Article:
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News / Politics / Clark County Politics

Rep. Perez talks shop with Washougal Career and Technical Education teachers and students

Congresswoman advocates for trades education on high school tour

By Griffin Reilly, Columbian staff writer
Published: January 24, 2024, 3:15pm
2 Photos
LEADOPTION Rep. Marie Gluesenkamp Perez, from left, pauses to chat with sophomore Brandon Lee, 16, junior Luke Livengood, 17, and senior Kiersten Lees, 17, while visiting their woodshop class at Washougal High School on Wednesday morning. Perez was on campus to speak with students and instructors supporting and expanding pathways for trades careers.
LEADOPTION Rep. Marie Gluesenkamp Perez, from left, pauses to chat with sophomore Brandon Lee, 16, junior Luke Livengood, 17, and senior Kiersten Lees, 17, while visiting their woodshop class at Washougal High School on Wednesday morning. Perez was on campus to speak with students and instructors supporting and expanding pathways for trades careers. (Amanda Cowan/The Columbian) Photo Gallery

WASHOUGAL — Washougal High School students Samantha Zoeller and Wyatt Weaver were busy at work on a dissected lawnmower when a familiar face popped by.

It wasn’t a teacher, rather their congresswoman.

U.S. Rep. Marie Gluesenkamp Perez, D-Skamania, toured Career and Technical Education classrooms like Zoeller and Weaver’s small engines class at the school Wednesday morning, speaking with staff and students about expanding opportunities in the trades.

“It’s really, really good to be home,” Perez said after the tour. “(Trades teachers) are doing so much for, this sounds cliché, but for the future of our kids. They’re encouraging these young people in their natural abilities. That’s really valuable mental health work, and it’s never recognized as delivering the value it is.”

The environment set the stage for a natural, comfortable Perez, who just two years ago was focusing the bulk of her time in an auto shop of her own.

10 Photos
Washougal High School’s Don O'Brien, left, chats with Rep. Marie Gluesenkamp Perez during a tour of the metals and small engine repair program on Wednesday morning, Jan. 24, 2024.
Rep. Marie Gluesenkamp Perez visits Washougal High School Photo Gallery

Her time in Washington, D.C., has been wild and repetitive recently, Perez said Wednesday. The early morning visit was a breath of fresh air, and she said the staff she met were “heroes.”

While Washougal is among the smallest school districts in Southwest Washington, its legacy of trades programs is written into the community’s foundation.

That legacy takes shape in staff including metalworking teacher Don O’Brien, Zoeller and Weaver’s instructor. This year marks 29 years in Washougal for O’Brien, he told Perez as the two toured the school’s metal shop.

“Twenty-nine years is for real, what’s made it worth it?” Perez asked O’Brien, who students know better as O-B.

“People ask me that all the time,” he said. “It’s our students. When you have great kids, it’s everything.”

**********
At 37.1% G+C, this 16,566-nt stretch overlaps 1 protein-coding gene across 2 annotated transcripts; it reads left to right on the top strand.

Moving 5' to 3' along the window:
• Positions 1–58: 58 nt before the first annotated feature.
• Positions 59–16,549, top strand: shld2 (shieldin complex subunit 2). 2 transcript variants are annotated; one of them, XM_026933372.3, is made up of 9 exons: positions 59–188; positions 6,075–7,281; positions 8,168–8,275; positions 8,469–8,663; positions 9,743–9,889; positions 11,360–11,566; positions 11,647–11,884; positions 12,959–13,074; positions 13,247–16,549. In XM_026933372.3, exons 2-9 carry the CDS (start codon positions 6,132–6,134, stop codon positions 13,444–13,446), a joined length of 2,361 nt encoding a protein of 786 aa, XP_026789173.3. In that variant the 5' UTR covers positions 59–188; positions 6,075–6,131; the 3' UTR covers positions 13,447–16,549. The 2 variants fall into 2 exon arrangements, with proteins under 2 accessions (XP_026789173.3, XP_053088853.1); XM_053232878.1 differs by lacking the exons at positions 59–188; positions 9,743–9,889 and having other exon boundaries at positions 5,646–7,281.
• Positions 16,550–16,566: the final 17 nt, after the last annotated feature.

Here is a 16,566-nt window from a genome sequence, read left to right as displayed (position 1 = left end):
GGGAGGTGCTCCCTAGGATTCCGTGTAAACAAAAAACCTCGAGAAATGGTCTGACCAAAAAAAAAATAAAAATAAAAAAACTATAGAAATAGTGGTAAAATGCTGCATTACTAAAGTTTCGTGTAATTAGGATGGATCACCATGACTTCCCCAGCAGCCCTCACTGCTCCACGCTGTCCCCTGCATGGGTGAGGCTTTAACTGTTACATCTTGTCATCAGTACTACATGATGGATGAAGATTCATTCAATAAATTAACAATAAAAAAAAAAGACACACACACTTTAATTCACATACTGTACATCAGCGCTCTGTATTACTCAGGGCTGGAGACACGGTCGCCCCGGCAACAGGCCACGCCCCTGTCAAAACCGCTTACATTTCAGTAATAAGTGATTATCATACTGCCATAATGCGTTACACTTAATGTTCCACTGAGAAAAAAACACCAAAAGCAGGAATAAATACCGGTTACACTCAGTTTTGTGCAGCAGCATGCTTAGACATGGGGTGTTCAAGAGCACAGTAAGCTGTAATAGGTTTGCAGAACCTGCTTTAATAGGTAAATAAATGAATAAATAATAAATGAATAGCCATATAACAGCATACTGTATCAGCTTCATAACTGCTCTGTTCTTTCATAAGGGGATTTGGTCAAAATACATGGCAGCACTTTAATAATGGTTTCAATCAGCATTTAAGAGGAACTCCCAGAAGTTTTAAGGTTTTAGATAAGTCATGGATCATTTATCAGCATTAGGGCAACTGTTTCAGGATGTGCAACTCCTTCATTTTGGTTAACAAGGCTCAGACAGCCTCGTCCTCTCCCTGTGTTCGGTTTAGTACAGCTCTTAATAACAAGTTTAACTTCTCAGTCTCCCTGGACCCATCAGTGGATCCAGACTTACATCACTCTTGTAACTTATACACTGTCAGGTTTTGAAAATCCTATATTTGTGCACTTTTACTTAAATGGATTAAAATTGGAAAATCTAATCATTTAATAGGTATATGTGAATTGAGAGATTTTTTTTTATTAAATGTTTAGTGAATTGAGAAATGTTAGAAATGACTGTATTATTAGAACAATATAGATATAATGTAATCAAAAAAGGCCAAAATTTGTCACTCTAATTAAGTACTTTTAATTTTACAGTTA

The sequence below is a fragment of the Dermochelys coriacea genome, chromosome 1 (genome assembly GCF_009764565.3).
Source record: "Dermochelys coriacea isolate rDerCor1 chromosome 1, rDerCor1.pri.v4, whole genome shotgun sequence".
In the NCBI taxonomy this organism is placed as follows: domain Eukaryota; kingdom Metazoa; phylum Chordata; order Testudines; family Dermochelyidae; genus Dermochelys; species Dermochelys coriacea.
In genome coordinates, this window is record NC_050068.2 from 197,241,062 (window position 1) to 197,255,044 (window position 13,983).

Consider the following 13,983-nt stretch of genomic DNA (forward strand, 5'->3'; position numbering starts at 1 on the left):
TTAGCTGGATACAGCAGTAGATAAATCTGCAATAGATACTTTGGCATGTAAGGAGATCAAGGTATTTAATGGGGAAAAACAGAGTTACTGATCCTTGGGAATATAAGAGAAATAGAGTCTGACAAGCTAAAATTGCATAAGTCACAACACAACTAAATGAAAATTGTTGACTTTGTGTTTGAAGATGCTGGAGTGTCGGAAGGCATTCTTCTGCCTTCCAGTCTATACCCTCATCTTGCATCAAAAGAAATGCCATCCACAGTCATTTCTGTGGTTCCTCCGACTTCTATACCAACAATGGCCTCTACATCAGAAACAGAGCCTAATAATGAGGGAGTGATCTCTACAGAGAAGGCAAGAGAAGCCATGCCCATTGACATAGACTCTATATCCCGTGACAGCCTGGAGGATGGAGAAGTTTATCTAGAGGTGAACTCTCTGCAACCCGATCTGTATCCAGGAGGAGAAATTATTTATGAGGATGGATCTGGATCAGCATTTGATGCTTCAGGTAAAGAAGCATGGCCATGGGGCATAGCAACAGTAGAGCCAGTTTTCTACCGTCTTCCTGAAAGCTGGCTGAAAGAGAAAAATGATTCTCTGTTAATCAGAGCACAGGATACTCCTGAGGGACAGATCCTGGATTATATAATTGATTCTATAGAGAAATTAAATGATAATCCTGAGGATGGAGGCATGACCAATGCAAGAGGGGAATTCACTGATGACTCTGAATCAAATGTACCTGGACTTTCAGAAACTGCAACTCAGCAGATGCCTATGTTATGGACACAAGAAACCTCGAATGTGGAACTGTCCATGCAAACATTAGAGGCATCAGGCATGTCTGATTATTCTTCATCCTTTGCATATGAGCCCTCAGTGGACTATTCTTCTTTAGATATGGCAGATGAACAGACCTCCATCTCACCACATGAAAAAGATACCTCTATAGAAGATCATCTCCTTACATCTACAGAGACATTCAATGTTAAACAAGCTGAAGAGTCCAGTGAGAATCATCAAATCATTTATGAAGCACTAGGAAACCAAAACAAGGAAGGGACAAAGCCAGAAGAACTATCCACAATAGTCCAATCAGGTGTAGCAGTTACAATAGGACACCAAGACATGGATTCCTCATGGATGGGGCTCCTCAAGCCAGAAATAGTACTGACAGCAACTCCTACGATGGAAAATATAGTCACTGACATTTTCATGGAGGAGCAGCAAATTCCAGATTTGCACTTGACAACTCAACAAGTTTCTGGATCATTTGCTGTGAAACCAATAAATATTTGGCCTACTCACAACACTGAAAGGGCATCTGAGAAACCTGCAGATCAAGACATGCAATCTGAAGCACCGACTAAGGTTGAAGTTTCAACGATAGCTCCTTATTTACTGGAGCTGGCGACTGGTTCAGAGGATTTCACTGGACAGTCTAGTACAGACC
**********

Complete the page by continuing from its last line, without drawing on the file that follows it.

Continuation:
Legislative advocacy

Since her days on the campaign trail, Perez has advocated for increased federal and state funding for career and technical education programs. Last year, Perez attributed her controversial decision to vote against a Democrat-led effort for student loan forgiveness to an urge for trades school support.

“Expansions of student debt forgiveness need to be matched dollar-for-dollar with investments in career and technical education,” she said after the May vote. “I can’t support the first without the other.”

On Wednesday, Perez acknowledged programs are becoming increasingly reliant on local levy funding — specifically in smaller districts such as Washougal — and pushed for more support at the state and federal levels.

“We definitely are looking to bring more parity” to career and technical education program funding, Perez said. “We cannot continue to privilege one form of intelligence over another. These kids have incredible gifts and we’re squandering them in many cases.”

A large part of that support, she said, isn’t just capital funding for newer equipment or spaces — but funding to retain staff.

“Teachers leave because they can make so much more on the private market,” Perez said. “These shop teachers that have been here … they are very well connected with industry and understanding what the needs are of local small businesses.”

One bill in the Washington Legislature — House Bill 2236 — would expand instruction and resources for career and technical education programs across the state. The bill is slated for executive session in the House Committee on Education early Thursday morning.

Washougal Superintendent Mary Templeton told Perez a big issue her students face is the ability to get connected with apprenticeship mentors out of high school. Many such programs start the following fall or aren’t open to those younger than 21.

“Getting (students) into the right pathway that develops their skills early and doesn’t turn them away is huge,” Perez said. “I hear from a lot of people retiring in automotive and machine work, they’re worried about who’s coming next.”

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